Maryland State Insurance Commissioner Edward J. Birrane Jr. has failed to supervise properly the close-out of two unsuccessful insurance companies in the state, justifying "immediate removal proceedings" against Birrane and two longtime friends he appointed as deputy receivers to help in the close-outs, according to the state attorney general's office.

A "highly inbred group" of additional "favored recipients" benefitted financially in the receivership proceedings against the insurance companies and worked with "little if any outside check or control on their behavior," said Attorney General Stephen H. Sachs in a 154-page report to Gov. Harry Hughes.

These "failures deserve condemnation," Sachs added in a June 22 letter to Hughes, "and may well subject those responsible to civil litigation by financially affected private parties, or to proceedings brought by the state seeking their removal from the public and quasipublic offices they hold."

But, Sachs said, the actions "do not in my judgment, constitute violations of the criminal law."

Birrane was reported by his office in Baltimore yesterday to be on vacation and unavailable for comment. An Insurance Division spokeswoman said, however, Birrane is preparing a formal rebuttal to the Sachs report.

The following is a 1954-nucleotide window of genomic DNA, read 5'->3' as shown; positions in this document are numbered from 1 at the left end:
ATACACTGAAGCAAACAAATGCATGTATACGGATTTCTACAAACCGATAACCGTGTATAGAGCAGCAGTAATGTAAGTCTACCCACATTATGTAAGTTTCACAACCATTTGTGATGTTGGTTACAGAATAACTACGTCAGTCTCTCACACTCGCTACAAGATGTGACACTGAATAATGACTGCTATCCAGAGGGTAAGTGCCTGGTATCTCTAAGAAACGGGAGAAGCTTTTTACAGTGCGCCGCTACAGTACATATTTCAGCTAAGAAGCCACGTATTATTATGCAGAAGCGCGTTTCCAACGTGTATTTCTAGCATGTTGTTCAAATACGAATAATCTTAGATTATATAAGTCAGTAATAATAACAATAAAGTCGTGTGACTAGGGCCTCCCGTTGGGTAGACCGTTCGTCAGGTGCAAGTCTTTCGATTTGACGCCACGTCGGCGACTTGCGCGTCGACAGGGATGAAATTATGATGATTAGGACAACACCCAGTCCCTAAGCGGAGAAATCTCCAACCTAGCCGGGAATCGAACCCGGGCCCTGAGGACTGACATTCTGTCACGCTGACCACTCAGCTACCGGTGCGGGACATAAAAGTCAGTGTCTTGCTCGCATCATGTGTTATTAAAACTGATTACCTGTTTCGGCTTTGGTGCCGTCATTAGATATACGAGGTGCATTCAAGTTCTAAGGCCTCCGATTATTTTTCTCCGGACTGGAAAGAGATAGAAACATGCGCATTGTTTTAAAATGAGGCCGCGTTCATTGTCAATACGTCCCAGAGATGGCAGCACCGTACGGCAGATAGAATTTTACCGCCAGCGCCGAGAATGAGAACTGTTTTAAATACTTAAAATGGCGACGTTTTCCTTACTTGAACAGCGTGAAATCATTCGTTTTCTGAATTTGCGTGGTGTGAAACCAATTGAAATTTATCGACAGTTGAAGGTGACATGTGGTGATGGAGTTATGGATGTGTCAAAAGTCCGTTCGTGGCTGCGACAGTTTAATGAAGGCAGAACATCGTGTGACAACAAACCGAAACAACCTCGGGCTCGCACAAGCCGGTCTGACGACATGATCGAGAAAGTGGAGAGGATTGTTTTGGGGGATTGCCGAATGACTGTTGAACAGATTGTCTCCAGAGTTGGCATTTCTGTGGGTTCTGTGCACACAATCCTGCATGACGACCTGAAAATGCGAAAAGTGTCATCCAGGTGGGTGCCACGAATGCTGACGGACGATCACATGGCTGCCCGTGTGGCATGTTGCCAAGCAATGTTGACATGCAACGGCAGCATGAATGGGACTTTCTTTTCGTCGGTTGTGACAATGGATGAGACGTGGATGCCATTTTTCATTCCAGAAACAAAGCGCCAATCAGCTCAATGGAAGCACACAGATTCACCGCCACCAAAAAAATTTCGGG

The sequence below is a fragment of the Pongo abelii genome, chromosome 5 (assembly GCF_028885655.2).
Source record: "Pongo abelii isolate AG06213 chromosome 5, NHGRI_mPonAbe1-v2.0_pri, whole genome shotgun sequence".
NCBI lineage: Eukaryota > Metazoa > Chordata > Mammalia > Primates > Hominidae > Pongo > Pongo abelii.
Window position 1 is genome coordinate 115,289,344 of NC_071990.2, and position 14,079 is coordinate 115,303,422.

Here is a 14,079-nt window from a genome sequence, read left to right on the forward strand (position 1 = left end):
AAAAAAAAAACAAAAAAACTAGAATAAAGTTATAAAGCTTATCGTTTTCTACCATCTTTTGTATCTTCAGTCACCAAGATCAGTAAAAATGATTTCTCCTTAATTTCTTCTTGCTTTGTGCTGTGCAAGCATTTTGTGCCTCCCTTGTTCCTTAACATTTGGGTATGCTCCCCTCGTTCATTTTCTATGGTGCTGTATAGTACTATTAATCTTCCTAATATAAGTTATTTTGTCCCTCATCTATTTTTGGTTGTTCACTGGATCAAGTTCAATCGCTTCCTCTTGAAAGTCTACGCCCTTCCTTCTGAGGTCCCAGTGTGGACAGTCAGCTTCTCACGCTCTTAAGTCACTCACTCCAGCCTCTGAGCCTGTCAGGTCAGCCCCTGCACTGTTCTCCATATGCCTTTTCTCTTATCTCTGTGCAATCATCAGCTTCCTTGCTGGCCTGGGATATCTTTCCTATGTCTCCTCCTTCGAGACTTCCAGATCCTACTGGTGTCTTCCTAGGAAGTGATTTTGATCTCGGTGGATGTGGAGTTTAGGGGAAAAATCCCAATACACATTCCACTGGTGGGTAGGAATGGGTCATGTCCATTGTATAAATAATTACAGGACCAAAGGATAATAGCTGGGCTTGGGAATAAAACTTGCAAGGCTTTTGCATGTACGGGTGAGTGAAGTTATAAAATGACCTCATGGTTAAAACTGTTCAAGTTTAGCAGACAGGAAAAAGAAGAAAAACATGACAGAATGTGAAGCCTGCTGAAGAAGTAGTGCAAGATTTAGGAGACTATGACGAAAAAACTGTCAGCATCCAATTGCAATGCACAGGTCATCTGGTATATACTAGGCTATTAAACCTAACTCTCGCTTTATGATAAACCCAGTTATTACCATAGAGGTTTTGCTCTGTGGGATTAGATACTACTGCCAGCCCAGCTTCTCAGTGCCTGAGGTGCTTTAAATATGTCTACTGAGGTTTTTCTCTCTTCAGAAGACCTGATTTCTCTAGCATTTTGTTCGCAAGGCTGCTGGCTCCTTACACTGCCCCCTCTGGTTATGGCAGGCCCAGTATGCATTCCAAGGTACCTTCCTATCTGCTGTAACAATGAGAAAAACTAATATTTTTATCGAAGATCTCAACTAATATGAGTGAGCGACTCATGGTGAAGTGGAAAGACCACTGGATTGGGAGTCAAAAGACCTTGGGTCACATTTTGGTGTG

The question of possible removal proceedings against Birrane and the two deputy receivers may be moot. Birrane has said for some time he plans to resign and formally submitted his resignation to Gov. Hughes yesterday, effective Sept. 7. He said earlier he had planned to take a job with a private insurance company and his decision had nothing to do with the Sachs report.

Deputy receivers traditionally are appointed by the insurance commissioner and would not normally be retained when a new commissioner is named.

The Sachs report focuses in part on the Maryland Insurance Guaranty Association (MIGA), a quasipublic agency whose function is to protect policyholders and businesses with claims against casualty and property insurance companies that fail.

It cites two failed insurance companies--American Centennial Life Insurance Co. and Maryland Indemnity Co.--and says Birrane appointed Preston Tull and Ralph S. Moore, longtime associates, to be deputy receivers for the companies. In turn, other friends and associates were hired to work within MIGA and the two companies to help administer the receiverships.

Administrative cost soared, internal audit controls were relaxed and "parochial hiring practices" were implemented, the Sachs report said.

In his letter to Hughes, Sachs said there were "troubling episodes of make-work or 'churning,' including strong indications that the Maryland Indemnity deputy receiver did not do the 'review' for which he was paid $58,000 by MIGA."

"Lucrative positions and service contracts have been awarded to the same persons or firms without any special reason justifying that selection and without any serious management canvass for other candidates or for less costly alternatives," the Sachs report said.

MIGA is financed by contributions from state insurance companies, and no state funds were involved in the episodes, Sachs noted.